My impression of the Behringer EQ is that it falls somewhere in between these two extremes, and it's certainly very usable in most situations. It's also very easy to adjust, with one knob for moving between bands and others for directly adjusting the selected band's parameters.

Having access to four internal Virtualizers means you're unlikely to need external effects, though you can patch in others easily if you need to. In terms of automation, although there's no fancy off-line mix editing, it's actually easier and quicker just to record the relevant mix moves again in most cases. I like the long-throw faders and the dedicated hardware buttons for accessing the main automation modes, and, of all the mixer automation systems I've tried, this is perhaps one of the easiest to use.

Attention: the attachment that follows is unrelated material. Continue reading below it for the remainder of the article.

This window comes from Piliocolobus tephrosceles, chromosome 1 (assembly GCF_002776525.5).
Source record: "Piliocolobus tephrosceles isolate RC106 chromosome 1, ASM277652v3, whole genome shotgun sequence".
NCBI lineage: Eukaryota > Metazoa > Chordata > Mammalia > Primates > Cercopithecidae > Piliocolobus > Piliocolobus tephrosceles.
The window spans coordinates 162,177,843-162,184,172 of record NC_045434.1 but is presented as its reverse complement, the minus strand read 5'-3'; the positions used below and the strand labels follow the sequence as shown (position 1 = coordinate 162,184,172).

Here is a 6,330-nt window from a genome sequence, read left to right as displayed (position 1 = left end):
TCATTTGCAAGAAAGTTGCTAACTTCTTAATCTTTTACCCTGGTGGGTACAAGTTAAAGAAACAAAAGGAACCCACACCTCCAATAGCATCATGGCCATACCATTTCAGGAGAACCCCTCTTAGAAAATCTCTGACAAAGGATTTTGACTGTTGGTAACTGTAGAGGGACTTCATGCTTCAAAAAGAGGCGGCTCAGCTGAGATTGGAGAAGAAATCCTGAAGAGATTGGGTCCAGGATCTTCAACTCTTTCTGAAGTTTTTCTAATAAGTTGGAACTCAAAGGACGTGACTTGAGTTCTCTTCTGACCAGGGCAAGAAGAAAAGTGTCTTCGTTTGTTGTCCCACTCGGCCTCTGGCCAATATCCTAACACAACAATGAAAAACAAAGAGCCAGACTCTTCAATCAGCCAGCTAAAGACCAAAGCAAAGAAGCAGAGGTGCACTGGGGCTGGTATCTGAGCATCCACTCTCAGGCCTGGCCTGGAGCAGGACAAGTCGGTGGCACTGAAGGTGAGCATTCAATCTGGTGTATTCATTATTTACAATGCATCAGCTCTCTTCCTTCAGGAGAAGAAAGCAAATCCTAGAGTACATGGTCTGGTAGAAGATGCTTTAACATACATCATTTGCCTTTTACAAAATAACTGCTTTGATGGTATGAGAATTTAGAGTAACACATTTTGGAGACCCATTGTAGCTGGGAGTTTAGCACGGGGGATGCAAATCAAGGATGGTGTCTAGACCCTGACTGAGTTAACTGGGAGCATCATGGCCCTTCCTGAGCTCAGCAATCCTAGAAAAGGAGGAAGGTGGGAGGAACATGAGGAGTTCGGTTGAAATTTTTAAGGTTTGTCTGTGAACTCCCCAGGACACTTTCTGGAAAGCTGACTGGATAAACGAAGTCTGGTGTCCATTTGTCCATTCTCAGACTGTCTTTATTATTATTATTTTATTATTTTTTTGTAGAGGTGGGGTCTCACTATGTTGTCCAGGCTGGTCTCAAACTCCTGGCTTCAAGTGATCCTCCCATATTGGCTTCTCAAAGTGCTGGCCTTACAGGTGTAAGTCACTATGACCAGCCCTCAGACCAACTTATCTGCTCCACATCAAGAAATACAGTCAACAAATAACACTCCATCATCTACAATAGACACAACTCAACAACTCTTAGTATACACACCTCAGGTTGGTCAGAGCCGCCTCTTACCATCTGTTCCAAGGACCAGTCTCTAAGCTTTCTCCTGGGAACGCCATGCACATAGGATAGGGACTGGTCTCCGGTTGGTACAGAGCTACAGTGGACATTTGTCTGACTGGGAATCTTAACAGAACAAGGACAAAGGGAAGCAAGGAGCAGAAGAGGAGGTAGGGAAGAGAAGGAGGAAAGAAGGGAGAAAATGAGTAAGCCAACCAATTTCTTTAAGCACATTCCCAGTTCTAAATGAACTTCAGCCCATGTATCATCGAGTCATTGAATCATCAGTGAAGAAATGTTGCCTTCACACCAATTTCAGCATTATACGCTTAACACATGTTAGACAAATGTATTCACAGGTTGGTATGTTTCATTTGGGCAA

The routing system offers sufficient flexibility without going overboard, and the internal structure means that it won't feel underpowered if you fill up both expansion slots. I was also favourably impressed by the smooth fader action when running automated mixes. While the mic amps aren't the best I've heard, they're adequate for most applications and comparable with the competition.

No digital console will satisfy everyone, but I have to admit that the DDX gives you far more than you might expect for the price, with surprisingly few compromises. The DDX appears to meet virtually all the needs of someone wanting a cost-effective digital mixer to accompany their eight or track digital recorder.

Pros Supremely attractive price. Long-throw motorised faders. Generous number of channels, busses and processors. Easy to use, with clear manual. Mix automation only holds one song at a time. Summary The DDX appears to meet virtually all the needs of someone wanting a cost-effective digital mixer to accompany their eight or track digital recorder.